Four Ways to Make Your Resume 'Stand Out in the Crowd'

December 12, 2013

Amanda Goodness '02 at Career iMPACT Summit

by Mary Kate Murray '14

Amanda Goodness '02 returned to Knox College to give a presentation at the Career iMPACT Summit about the importance of resumes and how best to structure them so they help you land a job.

Goodness is a human resources representative at Aramark Healthcare Technologies in Wisconsin, and she has worked for more than 10 years in the company's human resources department. Goodness has reviewed hundreds of resumes in her career.

She highlighted what she believes are the most important things to include on a resume:

1. Current contact information.
Potential employers have to be able to get in touch with you. Resumes should usually include a mailing address, phone number, and an e-mail address.

Goodness says: "It sounds like a no-brainer, but I will tell you, I've seen enough resumes to say: make sure you get a Gmail account with your first name and your last name, or something professional-sounding. SweetiePie23 or beerdrinker44 doesn't work. Make sure your personal e-mail is also professional."

2. A specific objective.
Stating a specific objective in your resume implies that you know what you are getting yourself into, and you are familiar with the field you are applying for, even if you have no experience.

Goodness says: "If you have an objective on [your resume], it does need to be specific. Don't waste ink with ‘I'm looking for an entry-level job at a great company.' When you're applying for a singular job, apply for that singular job. If you have to tailor your resume to say, ‘I want to work in HR,' or ‘I really want to work in marketing,' or ‘I'm really interested in going into this field,' make sure your resume indicates that."

3. Education and experience.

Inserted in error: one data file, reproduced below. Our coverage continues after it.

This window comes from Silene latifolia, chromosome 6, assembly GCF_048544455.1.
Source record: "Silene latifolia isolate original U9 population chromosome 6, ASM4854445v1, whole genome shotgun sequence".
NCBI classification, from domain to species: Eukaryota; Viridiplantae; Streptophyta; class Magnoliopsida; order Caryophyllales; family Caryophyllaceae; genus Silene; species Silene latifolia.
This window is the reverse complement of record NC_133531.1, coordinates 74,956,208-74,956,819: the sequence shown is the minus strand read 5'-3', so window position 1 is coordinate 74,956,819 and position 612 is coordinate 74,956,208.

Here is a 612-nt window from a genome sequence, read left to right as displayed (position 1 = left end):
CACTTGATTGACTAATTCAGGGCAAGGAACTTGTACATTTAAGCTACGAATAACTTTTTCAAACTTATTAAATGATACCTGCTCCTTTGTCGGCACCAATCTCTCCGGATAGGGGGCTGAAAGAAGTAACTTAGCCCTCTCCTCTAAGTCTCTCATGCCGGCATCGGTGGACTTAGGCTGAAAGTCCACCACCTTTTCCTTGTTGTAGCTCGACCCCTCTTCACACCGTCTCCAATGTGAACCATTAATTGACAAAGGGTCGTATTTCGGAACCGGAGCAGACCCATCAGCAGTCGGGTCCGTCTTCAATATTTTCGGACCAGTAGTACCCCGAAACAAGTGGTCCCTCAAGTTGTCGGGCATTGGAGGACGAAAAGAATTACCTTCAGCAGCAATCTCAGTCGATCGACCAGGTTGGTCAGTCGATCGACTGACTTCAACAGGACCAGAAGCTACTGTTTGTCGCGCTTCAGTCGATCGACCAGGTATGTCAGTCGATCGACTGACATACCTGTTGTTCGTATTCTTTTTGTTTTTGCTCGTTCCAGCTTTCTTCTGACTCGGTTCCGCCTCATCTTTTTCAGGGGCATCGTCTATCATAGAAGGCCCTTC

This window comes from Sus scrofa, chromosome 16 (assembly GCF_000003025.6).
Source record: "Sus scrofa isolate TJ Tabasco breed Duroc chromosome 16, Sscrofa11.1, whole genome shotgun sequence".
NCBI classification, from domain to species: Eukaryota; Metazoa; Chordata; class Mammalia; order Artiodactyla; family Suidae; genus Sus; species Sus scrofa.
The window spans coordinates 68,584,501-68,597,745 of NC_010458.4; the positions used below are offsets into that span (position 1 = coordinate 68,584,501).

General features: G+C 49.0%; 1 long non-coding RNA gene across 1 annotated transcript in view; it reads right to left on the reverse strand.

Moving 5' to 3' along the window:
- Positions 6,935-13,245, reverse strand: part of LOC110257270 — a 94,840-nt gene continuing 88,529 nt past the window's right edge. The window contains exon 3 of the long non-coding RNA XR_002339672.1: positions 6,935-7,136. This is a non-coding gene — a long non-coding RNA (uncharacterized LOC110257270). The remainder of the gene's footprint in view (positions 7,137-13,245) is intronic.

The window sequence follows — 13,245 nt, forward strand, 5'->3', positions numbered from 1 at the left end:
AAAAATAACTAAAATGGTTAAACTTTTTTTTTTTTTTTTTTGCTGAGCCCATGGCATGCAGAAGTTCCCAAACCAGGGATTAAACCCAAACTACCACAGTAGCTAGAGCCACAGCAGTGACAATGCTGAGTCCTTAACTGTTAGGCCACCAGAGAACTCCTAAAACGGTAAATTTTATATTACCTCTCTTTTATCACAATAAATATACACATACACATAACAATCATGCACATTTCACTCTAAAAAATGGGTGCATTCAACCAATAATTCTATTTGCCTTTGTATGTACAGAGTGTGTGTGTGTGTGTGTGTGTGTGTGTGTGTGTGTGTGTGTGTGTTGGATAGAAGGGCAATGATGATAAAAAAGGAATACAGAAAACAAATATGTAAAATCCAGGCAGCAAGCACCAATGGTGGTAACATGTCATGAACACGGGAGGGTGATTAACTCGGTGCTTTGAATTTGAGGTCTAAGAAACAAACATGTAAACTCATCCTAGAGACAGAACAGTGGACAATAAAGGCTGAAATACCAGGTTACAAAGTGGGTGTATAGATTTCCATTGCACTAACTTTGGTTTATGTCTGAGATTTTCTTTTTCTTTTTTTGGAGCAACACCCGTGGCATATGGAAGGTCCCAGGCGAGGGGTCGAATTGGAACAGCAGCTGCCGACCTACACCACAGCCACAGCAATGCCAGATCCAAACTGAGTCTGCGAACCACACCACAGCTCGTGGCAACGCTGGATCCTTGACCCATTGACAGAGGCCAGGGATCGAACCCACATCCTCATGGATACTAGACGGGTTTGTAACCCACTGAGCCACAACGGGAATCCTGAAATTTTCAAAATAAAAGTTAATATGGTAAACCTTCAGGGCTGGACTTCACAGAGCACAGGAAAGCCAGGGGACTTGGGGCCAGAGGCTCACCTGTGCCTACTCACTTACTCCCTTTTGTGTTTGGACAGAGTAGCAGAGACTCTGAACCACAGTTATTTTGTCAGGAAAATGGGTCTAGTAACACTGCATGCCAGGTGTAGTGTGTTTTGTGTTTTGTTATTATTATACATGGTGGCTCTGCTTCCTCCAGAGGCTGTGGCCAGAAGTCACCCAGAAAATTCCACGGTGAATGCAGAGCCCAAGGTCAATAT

List your education and experience in bullet points. Highlight the experience that's relevant to the job you're seeking.

Goodness says: "I'm not going to tell you that there's one perfect way of [presenting experience], but you do want it to complement the goal that you have in the job you're applying for, or the road and path you're trying to take. Bullet points are your friend. Think of your resume as a summary. It's not going to capture everything in terms of your background, but it's there to open that door."

4. Volunteer work, hobbies, activities, skills, honors.
All of these things are important to include on a resume if they will help you. Make sure to consider what position you are applying for. Listing your interest in cocker spaniels and goat farming might not help you get an office job.

Goodness says: "It's good to include [interests and activities], but make sure you're not putting yourself in a situation where it might inadvertently hurt you."

Other pieces of advice Goodness offered for students seeking employment included: "use your network," "build experience," and when branding yourself on your resume and elsewhere, "consider where you are and where you want to go."